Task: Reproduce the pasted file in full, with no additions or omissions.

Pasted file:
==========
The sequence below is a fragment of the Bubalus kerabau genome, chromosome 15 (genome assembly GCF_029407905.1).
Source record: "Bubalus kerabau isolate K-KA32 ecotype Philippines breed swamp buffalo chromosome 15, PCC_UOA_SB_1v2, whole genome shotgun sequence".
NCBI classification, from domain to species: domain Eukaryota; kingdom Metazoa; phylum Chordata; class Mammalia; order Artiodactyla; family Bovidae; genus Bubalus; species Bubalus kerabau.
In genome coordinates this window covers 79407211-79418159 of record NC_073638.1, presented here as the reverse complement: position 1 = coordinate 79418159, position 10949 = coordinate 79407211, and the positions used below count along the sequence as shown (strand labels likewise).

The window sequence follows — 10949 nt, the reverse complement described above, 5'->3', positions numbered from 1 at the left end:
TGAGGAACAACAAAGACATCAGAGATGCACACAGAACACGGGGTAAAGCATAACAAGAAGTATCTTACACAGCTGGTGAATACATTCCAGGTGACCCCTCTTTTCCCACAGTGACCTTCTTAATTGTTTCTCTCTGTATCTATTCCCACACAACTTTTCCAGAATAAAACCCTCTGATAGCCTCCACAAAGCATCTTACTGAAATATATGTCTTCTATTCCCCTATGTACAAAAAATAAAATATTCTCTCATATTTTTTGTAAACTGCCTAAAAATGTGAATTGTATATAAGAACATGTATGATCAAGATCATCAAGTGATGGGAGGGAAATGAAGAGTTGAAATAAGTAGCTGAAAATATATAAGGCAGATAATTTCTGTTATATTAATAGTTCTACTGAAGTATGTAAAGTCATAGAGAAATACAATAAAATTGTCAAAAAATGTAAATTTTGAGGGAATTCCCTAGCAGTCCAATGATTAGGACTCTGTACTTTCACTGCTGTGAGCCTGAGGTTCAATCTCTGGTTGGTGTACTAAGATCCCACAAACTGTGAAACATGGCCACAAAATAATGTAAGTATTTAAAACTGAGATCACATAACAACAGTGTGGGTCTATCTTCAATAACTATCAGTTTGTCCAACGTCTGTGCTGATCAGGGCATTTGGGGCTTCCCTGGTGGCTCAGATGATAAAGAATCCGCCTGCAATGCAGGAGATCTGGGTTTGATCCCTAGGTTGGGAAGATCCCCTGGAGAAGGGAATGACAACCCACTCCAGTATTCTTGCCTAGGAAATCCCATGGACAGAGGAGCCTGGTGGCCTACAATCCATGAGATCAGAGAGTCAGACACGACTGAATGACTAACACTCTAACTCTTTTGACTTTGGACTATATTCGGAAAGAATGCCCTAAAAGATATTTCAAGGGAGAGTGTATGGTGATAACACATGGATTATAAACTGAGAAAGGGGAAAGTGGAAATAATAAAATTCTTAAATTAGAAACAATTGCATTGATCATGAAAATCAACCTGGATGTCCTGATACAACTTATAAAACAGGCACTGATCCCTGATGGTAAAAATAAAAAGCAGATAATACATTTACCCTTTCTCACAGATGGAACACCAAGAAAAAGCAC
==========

The sequence below is a fragment of the Bubalus kerabau genome, chromosome 15 (genome assembly GCF_029407905.1).
Source record: "Bubalus kerabau isolate K-KA32 ecotype Philippines breed swamp buffalo chromosome 15, PCC_UOA_SB_1v2, whole genome shotgun sequence".
NCBI classification, from domain to species: domain Eukaryota; kingdom Metazoa; phylum Chordata; class Mammalia; order Artiodactyla; family Bovidae; genus Bubalus; species Bubalus kerabau.
In genome coordinates this window covers 79407211-79418159 of record NC_073638.1, presented here as the reverse complement: position 1 = coordinate 79418159, position 10949 = coordinate 79407211, and the positions used below count along the sequence as shown (strand labels likewise).

The window sequence follows — 10949 nt, the reverse complement described above, 5'->3', positions numbered from 1 at the left end:
TGAGGAACAACAAAGACATCAGAGATGCACACAGAACACGGGGTAAAGCATAACAAGAAGTATCTTACACAGCTGGTGAATACATTCCAGGTGACCCCTCTTTTCCCACAGTGACCTTCTTAATTGTTTCTCTCTGTATCTATTCCCACACAACTTTTCCAGAATAAAACCCTCTGATAGCCTCCACAAAGCATCTTACTGAAATATATGTCTTCTATTCCCCTATGTACAAAAAATAAAATATTCTCTCATATTTTTTGTAAACTGCCTAAAAATGTGAATTGTATATAAGAACATGTATGATCAAGATCATCAAGTGATGGGAGGGAAATGAAGAGTTGAAATAAGTAGCTGAAAATATATAAGGCAGATAATTTCTGTTATATTAATAGTTCTACTGAAGTATGTAAAGTCATAGAGAAATACAATAAAATTGTCAAAAAATGTAAATTTTGAGGGAATTCCCTAGCAGTCCAATGATTAGGACTCTGTACTTTCACTGCTGTGAGCCTGAGGTTCAATCTCTGGTTGGTGTACTAAGATCCCACAAACTGTGAAACATGGCCACAAAATAATGTAAGTATTTAAAACTGAGATCACATAACAACAGTGTGGGTCTATCTTCAATAACTATCAGTTTGTCCAACGTCTGTGCTGATCAGGGCATTTGGGGCTTCCCTGGTGGCTCAGATGATAAAGAATCCGCCTGCAATGCAGGAGATCTGGGTTTGATCCCTAGGTTGGGAAGATCCCCTGGAGAAGGGAATGACAACCCACTCCAGTATTCTTGCCTAGGAAATCCCATGGACAGAGGAGCCTGGTGGCCTACAATCCATGAGATCAGAGAGTCAGACACGACTGAATGACTAACACTCTAACTCTTTTGACTTTGGACTATATTCGGAAAGAATGCCCTAAAAGATATTTCAAGGGAGAGTGTATGGTGATAACACATGGATTATAAACTGAGAAAGGGGAAAGTGGAAATAATAAAATTCTTAAATTAGAAACAATTGCATTGATCATGAAAATCAACCTGGATGTCCTGATACAACTTATAAAACAGGCACTGATCCCTGATGGTAAAAATAAAAAGCAGATAATACATTTACCCTTTCTCACAGATGGAACACCAAGAAAAAGCAC